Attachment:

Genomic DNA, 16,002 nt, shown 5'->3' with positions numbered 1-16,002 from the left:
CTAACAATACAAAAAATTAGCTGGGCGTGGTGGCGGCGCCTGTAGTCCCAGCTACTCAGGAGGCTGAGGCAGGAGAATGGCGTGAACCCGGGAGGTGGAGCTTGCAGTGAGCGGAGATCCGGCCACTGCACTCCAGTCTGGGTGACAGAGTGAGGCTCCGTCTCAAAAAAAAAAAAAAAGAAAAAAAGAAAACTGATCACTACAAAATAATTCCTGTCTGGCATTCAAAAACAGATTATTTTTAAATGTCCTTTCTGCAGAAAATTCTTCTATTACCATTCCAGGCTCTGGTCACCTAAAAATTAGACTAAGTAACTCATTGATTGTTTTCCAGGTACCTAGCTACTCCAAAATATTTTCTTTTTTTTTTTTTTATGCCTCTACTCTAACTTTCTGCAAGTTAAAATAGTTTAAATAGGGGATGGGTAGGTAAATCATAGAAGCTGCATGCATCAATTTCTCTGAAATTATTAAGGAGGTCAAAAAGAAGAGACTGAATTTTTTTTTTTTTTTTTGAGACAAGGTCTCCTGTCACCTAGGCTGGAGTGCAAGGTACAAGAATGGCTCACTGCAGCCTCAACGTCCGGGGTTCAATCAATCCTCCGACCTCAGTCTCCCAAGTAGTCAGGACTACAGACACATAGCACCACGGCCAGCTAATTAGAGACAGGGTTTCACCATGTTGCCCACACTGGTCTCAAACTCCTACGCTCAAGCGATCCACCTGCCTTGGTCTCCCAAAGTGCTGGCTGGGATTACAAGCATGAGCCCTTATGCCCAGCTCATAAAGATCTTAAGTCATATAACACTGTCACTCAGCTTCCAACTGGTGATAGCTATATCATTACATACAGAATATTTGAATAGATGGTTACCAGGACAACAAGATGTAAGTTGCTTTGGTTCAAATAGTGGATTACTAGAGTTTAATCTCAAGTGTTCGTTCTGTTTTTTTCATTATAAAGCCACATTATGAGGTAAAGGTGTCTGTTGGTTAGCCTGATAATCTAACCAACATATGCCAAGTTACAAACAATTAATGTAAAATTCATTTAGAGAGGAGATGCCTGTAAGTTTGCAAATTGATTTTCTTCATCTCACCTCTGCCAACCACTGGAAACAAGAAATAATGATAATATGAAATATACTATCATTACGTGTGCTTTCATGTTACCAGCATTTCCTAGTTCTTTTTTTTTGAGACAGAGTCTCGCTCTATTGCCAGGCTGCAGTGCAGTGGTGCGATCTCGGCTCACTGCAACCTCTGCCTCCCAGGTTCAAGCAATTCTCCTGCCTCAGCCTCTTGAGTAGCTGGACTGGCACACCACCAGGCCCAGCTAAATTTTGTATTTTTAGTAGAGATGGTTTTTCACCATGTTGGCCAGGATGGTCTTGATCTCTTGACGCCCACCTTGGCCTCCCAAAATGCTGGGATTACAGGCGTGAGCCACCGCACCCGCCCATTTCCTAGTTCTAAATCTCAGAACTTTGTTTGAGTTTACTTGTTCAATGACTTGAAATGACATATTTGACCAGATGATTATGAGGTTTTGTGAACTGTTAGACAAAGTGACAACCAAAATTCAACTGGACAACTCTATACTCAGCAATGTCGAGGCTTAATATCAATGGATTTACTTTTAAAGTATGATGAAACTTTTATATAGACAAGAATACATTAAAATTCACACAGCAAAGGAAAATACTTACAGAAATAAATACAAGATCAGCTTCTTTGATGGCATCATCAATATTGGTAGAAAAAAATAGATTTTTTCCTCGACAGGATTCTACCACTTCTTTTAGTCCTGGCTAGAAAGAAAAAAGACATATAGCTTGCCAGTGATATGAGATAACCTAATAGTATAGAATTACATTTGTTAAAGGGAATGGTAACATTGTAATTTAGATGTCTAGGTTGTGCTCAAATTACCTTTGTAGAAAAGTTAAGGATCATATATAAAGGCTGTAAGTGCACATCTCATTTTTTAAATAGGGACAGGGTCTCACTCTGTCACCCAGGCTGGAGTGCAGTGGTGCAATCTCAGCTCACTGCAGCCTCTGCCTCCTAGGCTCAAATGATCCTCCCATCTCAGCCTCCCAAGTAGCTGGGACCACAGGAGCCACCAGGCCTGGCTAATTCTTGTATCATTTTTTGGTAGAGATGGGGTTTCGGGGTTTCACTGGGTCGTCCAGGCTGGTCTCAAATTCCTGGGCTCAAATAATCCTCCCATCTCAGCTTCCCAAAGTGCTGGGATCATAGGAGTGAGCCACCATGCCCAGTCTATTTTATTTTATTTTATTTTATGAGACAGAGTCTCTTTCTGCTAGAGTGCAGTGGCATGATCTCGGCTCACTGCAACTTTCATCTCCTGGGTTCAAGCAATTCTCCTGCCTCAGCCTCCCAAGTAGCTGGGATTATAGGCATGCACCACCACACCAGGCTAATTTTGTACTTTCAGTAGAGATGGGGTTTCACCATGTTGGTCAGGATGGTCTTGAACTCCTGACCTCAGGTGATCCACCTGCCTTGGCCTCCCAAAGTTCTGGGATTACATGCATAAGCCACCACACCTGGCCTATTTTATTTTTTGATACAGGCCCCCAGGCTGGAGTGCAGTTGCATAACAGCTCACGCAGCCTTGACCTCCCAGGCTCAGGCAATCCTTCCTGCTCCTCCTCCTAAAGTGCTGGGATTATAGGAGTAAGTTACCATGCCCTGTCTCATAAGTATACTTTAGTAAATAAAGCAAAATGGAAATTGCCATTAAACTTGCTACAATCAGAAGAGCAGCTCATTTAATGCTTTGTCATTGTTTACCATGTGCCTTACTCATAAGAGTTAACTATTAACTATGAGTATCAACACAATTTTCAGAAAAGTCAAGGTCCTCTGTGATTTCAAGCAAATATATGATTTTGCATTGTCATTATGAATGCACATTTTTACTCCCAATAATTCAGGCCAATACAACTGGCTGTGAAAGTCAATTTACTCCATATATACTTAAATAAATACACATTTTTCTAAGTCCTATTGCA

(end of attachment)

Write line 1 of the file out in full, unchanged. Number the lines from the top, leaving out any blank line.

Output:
Genomic DNA, 16,002 nt, shown 5'->3' with positions numbered 1-16,002 from the left: